As I watched the tragedy of Revenge of the Sith unfold, I wondered if a further tragic parallel was present. Was Anakin Skywalker a cipher for the modern male? His marriage to Senator Padme is initially happy or at least promises to be, until Anakin finds himself drawn more heavily into the world of work (i.e. gadding about the universe on various swashbuckling adventures in the fight between good and evil).
People start noticing that he’s “stressed”; so much so, I thought, that at any moment someone was going to suggest a course of Prozac or evidence-based CBT. Finally the tentacles of corruption from his involvement in the dark side (corporate greed?) start intruding into his haven from a heartless universe. There are domestic tensions culminating in emotional abuse and violence (Anakin does that psychic choking thing on Padme which becomes Darth Vader’s trademark party trick in SW 4-6). Friends and family tell him he’s changed - his wife moves out, taking the (unborn) kids with her.
His transformation is ultimately both emasculating and dehumanising. The devastation of internal evil becomes etched on his physiognomy. In a remonstrative conflict with Obi-Wan Kenobi, Anakin’s limbs are amputated, perhaps suggestive of castration. Anakin’s ultimate make-over into the cyborg Darth - part human, part android (necessitating the ignominious wearing of a black plastic rain hat for life) reflects the dehumanisation that results from his conversion to the dark side. It’s all food for thought: is the life of a Jedi Knight perhaps not family-friendly?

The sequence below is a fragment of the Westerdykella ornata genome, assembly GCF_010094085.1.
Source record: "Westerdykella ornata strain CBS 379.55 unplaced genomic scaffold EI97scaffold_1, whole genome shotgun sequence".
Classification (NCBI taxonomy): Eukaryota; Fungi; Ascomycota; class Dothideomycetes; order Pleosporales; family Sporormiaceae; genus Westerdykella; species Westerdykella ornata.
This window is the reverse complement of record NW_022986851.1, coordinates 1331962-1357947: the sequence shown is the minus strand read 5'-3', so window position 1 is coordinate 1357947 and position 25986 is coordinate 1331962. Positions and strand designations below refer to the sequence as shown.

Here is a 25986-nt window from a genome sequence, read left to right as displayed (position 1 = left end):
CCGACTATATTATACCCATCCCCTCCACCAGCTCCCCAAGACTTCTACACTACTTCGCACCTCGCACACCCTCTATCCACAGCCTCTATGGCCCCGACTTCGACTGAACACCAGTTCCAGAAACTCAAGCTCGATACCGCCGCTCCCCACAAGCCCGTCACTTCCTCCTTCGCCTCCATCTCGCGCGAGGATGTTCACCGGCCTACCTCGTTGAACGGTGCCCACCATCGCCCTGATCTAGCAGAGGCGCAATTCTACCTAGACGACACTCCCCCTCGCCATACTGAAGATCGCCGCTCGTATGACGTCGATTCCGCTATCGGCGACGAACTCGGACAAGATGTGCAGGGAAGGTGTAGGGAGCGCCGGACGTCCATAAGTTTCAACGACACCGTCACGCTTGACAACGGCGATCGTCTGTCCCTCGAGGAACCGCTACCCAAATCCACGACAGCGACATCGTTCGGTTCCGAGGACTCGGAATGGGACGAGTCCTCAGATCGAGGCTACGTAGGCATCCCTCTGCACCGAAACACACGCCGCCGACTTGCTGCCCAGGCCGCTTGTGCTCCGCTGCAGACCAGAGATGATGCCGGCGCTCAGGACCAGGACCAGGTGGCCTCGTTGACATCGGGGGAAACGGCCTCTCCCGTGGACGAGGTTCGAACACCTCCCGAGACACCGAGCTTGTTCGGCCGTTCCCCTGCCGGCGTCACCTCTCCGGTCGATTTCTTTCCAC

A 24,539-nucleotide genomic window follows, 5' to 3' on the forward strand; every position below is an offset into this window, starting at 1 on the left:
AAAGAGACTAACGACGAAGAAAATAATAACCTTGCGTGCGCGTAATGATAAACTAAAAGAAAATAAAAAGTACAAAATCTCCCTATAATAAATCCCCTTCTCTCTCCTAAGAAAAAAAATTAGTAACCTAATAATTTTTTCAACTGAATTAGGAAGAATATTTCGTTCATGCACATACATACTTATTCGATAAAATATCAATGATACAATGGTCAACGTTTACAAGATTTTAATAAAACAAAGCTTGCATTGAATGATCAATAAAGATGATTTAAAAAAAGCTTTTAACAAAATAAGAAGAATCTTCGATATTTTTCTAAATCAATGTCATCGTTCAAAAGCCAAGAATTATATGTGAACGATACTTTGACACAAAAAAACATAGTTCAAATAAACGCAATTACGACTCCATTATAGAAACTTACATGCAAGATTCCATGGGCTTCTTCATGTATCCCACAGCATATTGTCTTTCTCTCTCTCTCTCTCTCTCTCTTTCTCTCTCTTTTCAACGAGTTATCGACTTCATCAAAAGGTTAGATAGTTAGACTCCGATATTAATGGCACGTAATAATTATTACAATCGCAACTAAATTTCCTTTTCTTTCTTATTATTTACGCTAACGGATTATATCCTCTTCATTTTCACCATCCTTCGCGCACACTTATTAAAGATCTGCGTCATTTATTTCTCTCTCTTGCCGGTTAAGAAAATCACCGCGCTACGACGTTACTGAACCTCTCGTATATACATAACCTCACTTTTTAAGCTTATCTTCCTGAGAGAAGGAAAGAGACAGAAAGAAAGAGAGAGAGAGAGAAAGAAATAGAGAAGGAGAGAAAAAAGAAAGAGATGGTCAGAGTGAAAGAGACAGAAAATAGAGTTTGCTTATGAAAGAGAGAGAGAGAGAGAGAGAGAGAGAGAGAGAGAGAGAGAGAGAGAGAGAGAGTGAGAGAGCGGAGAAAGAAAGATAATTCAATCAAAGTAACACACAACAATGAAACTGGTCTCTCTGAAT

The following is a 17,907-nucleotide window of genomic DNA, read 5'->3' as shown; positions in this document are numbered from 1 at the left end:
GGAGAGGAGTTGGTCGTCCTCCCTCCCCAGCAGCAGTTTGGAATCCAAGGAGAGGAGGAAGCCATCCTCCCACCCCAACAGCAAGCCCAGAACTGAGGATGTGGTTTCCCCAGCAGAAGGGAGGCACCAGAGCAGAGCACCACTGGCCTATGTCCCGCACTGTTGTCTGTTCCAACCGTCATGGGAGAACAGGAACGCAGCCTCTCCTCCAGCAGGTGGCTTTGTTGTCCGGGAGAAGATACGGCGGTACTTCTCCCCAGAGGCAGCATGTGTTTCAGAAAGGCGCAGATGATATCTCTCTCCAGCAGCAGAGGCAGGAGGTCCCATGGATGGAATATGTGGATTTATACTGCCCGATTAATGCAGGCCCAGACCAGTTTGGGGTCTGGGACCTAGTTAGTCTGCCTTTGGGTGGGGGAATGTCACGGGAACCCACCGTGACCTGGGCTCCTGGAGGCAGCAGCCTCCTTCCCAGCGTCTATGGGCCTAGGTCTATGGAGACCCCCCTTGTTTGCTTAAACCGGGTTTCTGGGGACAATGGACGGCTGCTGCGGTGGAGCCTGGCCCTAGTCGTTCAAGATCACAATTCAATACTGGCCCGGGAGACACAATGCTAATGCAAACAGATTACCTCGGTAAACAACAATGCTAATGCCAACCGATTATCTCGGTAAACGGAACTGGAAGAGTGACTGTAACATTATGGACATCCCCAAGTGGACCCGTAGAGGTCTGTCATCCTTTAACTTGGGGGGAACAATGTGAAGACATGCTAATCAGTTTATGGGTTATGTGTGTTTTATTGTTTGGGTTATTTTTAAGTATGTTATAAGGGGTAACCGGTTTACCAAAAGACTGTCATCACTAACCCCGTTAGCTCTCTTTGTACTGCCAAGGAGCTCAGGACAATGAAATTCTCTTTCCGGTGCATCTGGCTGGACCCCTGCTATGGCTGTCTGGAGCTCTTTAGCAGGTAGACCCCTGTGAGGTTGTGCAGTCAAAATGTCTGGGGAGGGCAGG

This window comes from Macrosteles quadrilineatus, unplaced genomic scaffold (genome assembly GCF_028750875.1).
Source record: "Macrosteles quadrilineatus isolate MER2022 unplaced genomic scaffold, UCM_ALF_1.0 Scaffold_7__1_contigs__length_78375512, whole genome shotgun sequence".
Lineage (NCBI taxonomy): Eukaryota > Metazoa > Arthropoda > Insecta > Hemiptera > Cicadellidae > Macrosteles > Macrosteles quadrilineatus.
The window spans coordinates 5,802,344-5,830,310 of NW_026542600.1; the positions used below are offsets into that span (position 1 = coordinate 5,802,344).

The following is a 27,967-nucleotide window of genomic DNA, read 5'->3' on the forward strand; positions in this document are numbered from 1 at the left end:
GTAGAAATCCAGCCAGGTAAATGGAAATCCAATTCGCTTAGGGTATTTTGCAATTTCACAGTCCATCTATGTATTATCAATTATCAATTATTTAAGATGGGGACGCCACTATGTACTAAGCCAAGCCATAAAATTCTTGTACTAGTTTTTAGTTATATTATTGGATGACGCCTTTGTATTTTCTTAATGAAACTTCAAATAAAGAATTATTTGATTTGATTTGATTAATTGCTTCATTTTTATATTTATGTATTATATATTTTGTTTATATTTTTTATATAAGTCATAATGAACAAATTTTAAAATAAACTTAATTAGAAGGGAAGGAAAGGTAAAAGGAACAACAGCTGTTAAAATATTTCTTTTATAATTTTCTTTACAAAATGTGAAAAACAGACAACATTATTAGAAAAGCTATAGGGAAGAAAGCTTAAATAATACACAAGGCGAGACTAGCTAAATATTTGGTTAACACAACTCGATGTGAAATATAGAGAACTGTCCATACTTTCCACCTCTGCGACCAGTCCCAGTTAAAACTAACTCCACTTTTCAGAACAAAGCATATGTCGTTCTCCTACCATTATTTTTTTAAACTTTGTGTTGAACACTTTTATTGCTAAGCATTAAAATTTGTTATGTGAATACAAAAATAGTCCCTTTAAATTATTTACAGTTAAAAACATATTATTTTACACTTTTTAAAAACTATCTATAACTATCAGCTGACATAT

Continuing in this attempted tragic vein, Padme’s birthing scene suggests a particularly strange collision of the technologisation (or robotification) of medical science and the 19th century death bed aesthetic. Padme dies in childbirth although there’s nothing medically wrong with her, she’s simply lost the will to live. She goes into a decline, à la Smike and other Dickensian characters whose names I’ve forgotten. On the other hand, in a birth facilitated by robots, Padme’s twins come out more easily than a loaf from my Breville breadmaker. Personally, I wouldn’t have thought you could have it both ways (the 19th and 21st centuries combined).
The film’s underdevelopment of its thematic material may relate to something from which I don’t think any of SW 1-3 have escaped: from being overshadowed by the original trilogy of SW 4-6, without being allowed to stand as films in their own right. There’s often a sense that the SW1-3 films are merely signposting rather than realising the narrative, and there’s a rather unbalanced feel to the mix of characters.
In SW4-6, the insipid, goody goody Luke was offset by the irreligious, buccaneering Han Solo. Princess Leia modelled bagels, but she was nevertheless a feisty package - no doubt intended to ward off criticism by 70s feminists. And in SW 3, the camp humour provided by the droids C3PO and R2D2 is kept to a minimum.
Which all made me wonder: if SW 1-3 are merely background material to SW 4-6, did they really need to be filmed?